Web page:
The association decides how to spend the business’s profits in consultation with locals and so far it has funded numerous projects including classrooms for the local school, a new roof at the wholesale date market and a community ambulance.

Young people from the town who want to study at university are offered financial assistance.

While a recent change of government has delayed the implementation of the social economy legislation, and in turn Jemna’s land-use deal with the state, Tahri is determined to keep community control on the plantation.

“What is essential is that no one except those from Jemna will put their feet in the oasis of Jemna,” he said.

With the passing of the new law, other groups have contacted Tahri to see if they can emulate Jemna’s model.

Wealthy landowners

A decade after the revolution that triggered “Arab Spring” protests across the region, most of those who seized state land have struggled to keep hold of it – many hampered by poor organisation and a lack of capital.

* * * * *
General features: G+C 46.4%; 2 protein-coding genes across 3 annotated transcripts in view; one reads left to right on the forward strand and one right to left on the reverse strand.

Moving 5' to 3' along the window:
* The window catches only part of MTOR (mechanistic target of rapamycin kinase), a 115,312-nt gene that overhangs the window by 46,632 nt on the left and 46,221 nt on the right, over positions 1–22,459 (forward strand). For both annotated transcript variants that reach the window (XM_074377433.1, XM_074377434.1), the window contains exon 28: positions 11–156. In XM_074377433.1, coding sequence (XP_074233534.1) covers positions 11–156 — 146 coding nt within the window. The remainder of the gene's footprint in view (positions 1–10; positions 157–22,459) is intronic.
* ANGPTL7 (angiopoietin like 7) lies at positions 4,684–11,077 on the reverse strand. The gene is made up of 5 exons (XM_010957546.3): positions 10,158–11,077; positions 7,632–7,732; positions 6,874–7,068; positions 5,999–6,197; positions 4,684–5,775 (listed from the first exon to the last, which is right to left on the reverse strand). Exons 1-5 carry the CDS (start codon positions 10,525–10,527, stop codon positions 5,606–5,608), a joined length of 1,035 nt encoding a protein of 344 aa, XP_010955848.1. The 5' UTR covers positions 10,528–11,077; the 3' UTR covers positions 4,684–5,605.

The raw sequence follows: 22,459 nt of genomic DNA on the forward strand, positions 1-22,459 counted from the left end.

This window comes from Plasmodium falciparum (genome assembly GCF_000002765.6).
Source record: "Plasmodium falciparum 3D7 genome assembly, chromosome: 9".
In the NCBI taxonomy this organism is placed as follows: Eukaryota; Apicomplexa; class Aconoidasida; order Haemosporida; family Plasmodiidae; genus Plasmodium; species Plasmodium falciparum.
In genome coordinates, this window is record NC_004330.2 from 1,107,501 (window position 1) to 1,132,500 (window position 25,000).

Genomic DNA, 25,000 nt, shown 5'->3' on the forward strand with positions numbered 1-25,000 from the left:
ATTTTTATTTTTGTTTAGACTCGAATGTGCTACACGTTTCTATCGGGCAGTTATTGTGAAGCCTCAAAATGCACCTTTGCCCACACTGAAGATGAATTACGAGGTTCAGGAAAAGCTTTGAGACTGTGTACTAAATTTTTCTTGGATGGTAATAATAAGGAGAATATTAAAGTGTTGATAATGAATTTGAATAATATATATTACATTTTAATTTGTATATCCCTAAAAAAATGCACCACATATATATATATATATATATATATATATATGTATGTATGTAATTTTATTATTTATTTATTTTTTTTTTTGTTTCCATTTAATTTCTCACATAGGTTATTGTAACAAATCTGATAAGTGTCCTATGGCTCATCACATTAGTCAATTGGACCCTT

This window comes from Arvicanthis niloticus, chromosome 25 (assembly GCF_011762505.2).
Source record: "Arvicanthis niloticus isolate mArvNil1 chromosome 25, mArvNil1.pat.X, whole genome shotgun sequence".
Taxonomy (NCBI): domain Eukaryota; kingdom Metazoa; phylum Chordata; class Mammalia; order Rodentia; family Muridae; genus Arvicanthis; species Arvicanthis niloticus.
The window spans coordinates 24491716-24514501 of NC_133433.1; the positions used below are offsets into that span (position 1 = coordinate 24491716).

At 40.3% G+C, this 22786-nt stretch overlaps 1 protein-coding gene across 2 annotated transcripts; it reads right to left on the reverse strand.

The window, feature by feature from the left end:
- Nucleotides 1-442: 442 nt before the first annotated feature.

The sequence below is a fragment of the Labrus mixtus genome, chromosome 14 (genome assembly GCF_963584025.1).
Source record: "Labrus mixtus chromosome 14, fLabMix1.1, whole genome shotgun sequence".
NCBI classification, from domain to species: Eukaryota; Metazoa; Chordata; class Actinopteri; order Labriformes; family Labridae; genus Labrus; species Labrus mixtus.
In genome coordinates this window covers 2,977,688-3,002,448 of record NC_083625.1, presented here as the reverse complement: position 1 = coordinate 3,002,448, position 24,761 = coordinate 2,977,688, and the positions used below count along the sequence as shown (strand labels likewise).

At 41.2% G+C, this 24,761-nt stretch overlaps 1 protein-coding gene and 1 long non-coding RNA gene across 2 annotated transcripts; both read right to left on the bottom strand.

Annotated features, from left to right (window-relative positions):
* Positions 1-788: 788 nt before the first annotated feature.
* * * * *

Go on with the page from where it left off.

In the nearby town of Zaafrane, young people occupied a 120-hectare date farm situated on lands they claimed as ancestral, but were forced off the site in 2017, said Ali Rtima, a local activist.

The plantation has since been returned by the state to its former tenant, a wealthy land-owning businessman, a blow to the occupying group that Rtima blamed on a lack of solidarity and organisation.

A group of former STIL employees also sought access to part of the land in Zaafrane, but their appeals to the local governor fell on deaf ears.

“We didn’t go to court – a lawyer needs money and we couldn’t afford it,” said Mohamed Grere (74), one of the ex-STIL workers.

Preparing to head home after a morning’s work irrigating Jemna’s palms, Tarek Sessi (53) said he was much happier with working life today than when he used to work for STIL.

“I get paid, I buy something from the [local] shop. The association does things in Jemna. All the money stays in Jemna,” he said. “It’s the solidarity economy.” – Thomson Reuters Foundation